Crowd-surfing, headbanging and masses of sweaty bodies jumping up and down used to be the essence of attending a concert. Now, fans must stay in their own space away from fellow audience members.
“The seats were in groups of five or six max, and they were all spaced out 6 feet apart,” said Mackenzie Keaton, speech, language and hearing sciences freshman. “You weren’t allowed to move them either.”
Keaton attended the Flatland Cavalry concert on Sept. 18 at the Nutty Brown Amphitheatre. She said her party of 10 was separated into two groups of five once they arrived.
“At first, being there and realizing we couldn't sit together, I was like, “OK yes, that’s different,” Keaton said. “But I was never worried because everyone was following the rules. Any time you left your seating area, you had to put on your mask, and there were people helping enforce it too.”
Mary Grace Young, a speech, language and hearing sciences freshman, said the amphitheatre split the concert into two different parts: one that took place at 5 p.m. and another at 9 p.m.
“The energy was different than a typical outdoor concert, but I was just happy to enjoy live music,” Young said.
Haute Spot Venue in Cedar Park, Texas, has been hosting drive-in concerts since before the COVID-19 pandemic. According to their website, they’ve expanded their drive-in concerts to multiple weekendlong events. The series proceeds go to Black Fret, a charity organization that provides financial support for musicians, and the Health Alliance for Austin Musicians.
According to the Austin Center for Events, there is no occupancy limit to drive-in concerts, movies or similar events under event guidelines. These guidelines facilitate appropriate social distancing, generally requiring spectators to remain in their vehicles and minimize in-person contact between people who are not in the same household or vehicle.
Austin punk rock trio Think No Think performed during the drive-in series. Johnny Dowey, the band’s lead vocalist and guitarist, said social distancing among artists backstage was also strictly enforced. Masks were required for performers and employees alike, and each band had their own tent where they waited in before getting onstage.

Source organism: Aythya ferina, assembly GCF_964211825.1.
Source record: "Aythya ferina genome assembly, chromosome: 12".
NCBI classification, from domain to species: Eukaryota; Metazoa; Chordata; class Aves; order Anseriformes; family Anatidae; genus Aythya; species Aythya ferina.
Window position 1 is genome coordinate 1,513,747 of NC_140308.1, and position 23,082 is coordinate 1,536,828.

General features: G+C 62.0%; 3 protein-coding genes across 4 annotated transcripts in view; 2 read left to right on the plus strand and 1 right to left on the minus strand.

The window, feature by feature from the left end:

Dowey said he could see the partitions between cars from the stage, and though he wished he was playing to a normal crowd of people, he was grateful to be there.
“It was absolutely amazing to play,” Dowey said. “Live shows rule, (so) that’s been the hardest thing. That’s our souls, that’s our lifeblood, and to not do it … we are missing a big part of our energy and life.”
Dowey said because small gigs in clubs and venues aren’t happening right now, it’s hard for smaller bands to gain exposure and earn profit. He said he’s grateful Think No Think was able to perform at Haute Spot Venue.
“Unfortunately, the future of punk rock is just uncertain,” Dowey said. “We’re lucky to be on the tail end of some bands that are … playing on a stage that size.”
Cara Bishop, vocalist for the Austin self-producing sibling duo The Bishops, said performing onstage again gave them a platform to speak on social justice issues.
“We've always been doing this for fun because we’re passionate about it, but lately I've been doing it because we have messages that are important and need to be heard,” Cara said.
Troy Bishop, Cara’s brother and bandmate, said the audience’s energy was still high, but he missed seeing the crowd sing along only a few feet from the stage.
“People were honking and cheering, so the energy was there,” Troy said. “We just couldn’t see everyone's faces as much, which (typically) makes it more intimate.”